Snoop Dogg and Psy brush teeth in new music video 'Hangover'

By - Bad Breath Expert

SUMMARY:  South Korean singer Psy's new song, titled "Hangover," calls attention to alcohol-induced vomiting and the toll it takes on oral health.

Posted: June 10, 2014

hangover bad breath teeth

In a new music video delivered by the man who swept the dance world with "Gangnam Style," Psy teams up with Snoop Dogg to brush his teeth of the remnants of a rough night. 

The video, titled "Hangover," shows the duo waking up disheveled, puking and scrubbing their teeth vigorously against a head-pounding bass line and saxophone riff. 

Before they sit beside what looks like a fountains of appletinis, both artists stand in front of the mirror, their toothbrushes zooming around their mouths in a sped-up motion. And this comes moments after Psy is horseshoed around the toilet, spilling last night's contents. 

From an oral health standpoint, the video calls attention to the underreported connection between drinking alcohol, vomiting and the need for proper dental care. 

Vomiting and dental care
Acids in vomit are horrible for surfaces inside the mouth. When you puke, the gastric acid from your stomach enters your mouth. However, teeth are not designed to withstand this corrosive digestive fluid. So, as it makes it way into the oral cavity, the acids erode dental enamel, which is the hard covering that protects your teeth from damage. When tooth enamel is worn out, your teeth are at a very high risk for decay. 

Despite the song's message of getting obscenely drunk, vomiting and repeating it all again the next day, it is important for people to understand the price they pay for heavy alcohol consumption and purging.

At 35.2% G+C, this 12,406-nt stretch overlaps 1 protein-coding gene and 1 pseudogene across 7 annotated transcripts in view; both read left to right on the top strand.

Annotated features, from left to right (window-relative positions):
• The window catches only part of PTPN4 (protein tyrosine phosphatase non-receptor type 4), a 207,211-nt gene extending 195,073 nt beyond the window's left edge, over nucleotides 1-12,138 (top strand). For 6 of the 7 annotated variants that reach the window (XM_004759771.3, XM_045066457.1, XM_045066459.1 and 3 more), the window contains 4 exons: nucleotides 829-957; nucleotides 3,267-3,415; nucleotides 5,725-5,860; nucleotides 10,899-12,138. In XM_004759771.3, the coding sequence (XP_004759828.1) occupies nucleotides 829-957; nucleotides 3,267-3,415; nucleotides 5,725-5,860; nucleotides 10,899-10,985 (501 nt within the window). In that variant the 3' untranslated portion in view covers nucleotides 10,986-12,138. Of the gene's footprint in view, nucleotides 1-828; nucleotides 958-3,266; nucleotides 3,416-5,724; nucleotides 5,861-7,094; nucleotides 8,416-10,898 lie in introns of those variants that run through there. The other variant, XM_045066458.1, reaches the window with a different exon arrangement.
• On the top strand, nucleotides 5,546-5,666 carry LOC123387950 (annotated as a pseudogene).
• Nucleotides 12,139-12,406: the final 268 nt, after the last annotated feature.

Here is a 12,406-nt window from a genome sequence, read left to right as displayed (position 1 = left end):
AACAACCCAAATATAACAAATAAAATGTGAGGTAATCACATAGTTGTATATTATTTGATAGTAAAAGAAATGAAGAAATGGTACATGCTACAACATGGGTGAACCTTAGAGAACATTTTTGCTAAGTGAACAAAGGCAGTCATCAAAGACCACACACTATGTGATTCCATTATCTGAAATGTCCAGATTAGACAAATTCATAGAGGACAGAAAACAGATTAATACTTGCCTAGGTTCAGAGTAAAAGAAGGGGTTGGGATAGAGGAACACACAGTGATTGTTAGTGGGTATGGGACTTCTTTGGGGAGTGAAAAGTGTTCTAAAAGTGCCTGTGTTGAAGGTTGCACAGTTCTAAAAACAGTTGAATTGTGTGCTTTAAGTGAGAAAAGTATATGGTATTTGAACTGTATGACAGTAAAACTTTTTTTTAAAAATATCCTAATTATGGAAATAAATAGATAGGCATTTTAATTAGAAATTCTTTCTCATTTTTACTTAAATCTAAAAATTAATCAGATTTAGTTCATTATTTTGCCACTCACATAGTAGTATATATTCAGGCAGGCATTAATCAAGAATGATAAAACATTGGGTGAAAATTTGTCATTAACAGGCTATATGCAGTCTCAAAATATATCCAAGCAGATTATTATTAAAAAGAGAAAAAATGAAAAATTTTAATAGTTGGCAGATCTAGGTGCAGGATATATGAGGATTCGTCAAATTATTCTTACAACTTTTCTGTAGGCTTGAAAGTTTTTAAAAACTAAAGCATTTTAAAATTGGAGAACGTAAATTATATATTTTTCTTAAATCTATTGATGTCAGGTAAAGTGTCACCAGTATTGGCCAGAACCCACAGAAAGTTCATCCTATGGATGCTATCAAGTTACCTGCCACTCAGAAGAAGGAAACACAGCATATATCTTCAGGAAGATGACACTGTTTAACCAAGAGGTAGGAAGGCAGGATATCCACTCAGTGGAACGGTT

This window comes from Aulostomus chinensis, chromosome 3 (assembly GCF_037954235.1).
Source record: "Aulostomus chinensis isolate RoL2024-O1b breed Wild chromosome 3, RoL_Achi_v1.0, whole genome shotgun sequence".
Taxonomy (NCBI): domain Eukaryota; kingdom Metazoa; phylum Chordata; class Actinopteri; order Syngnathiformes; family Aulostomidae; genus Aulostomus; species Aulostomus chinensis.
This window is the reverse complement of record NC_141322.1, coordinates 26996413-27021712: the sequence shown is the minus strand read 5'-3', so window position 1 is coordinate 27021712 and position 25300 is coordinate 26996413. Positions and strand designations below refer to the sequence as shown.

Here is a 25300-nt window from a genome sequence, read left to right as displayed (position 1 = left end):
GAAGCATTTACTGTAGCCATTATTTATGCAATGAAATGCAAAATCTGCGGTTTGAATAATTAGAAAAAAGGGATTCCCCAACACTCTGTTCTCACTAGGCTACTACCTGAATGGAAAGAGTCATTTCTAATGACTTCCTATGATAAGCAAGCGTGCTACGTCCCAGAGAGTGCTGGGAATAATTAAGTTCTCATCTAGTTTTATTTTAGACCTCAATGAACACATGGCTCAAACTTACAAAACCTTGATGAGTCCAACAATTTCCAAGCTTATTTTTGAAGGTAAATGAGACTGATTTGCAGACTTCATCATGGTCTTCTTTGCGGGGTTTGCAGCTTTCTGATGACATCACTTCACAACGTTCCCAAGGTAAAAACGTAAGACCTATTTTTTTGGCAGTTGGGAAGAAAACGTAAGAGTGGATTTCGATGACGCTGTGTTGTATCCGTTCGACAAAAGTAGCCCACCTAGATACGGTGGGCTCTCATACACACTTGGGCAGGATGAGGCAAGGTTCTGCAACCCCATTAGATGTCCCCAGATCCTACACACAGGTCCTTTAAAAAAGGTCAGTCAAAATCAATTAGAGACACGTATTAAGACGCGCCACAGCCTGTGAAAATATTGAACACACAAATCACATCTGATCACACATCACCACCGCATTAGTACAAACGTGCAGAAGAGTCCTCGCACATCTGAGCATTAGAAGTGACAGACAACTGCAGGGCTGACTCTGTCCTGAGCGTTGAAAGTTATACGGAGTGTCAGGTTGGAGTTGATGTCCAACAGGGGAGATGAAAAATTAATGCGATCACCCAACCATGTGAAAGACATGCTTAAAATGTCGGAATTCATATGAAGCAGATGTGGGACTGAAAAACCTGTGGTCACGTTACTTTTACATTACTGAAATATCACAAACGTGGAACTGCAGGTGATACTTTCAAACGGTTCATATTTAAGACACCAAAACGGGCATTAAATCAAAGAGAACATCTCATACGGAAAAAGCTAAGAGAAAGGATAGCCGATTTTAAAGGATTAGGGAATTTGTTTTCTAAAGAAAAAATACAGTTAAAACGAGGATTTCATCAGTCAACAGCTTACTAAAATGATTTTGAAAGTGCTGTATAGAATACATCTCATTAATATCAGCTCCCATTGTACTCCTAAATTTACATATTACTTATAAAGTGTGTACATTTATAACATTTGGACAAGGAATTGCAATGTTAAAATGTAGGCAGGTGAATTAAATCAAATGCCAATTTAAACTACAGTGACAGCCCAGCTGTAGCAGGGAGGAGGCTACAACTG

Dental damage can occur after as little as six months of frequent vomiting, and oral changes may include chemical erosion, thermal hypersensitivity - involving heightened sensitivity to hot and cold foods - and swelling of salivary glands. At this point, teeth could become brittle and even translucent. Avoid frequent vomiting to minimize dental damage.

Brushing immediately after vomiting causes more damage
While vomiting will leave horrible bad breath in your mouth, you should not brush your teeth immediately after getting sick. This will cause further abrasion to tooth enamel, since your teeth's fortification has been weakened and susceptible to hard scrubbing from bristles. Instead, rinse your mouth out with water and alcohol-free mouthwash and wait at least 30 minutes before brushing. 

Alcohol
Alcohol by itself has a troublesome effect on teeth. Beverages that contain alcohol induce dry mouth, which occurs when saliva production comes to a halt. Without saliva, teeth and gums become a breeding ground for harmful anaerobic bacteria

Currently, "Hangover" has 25 million views on YouTube. Those who have spent a night drinking heavily might have experienced the unpleasant feeling of throwing up, and while one night of such behavior will not destroy teeth, repeated vomiting poses a high risk. 

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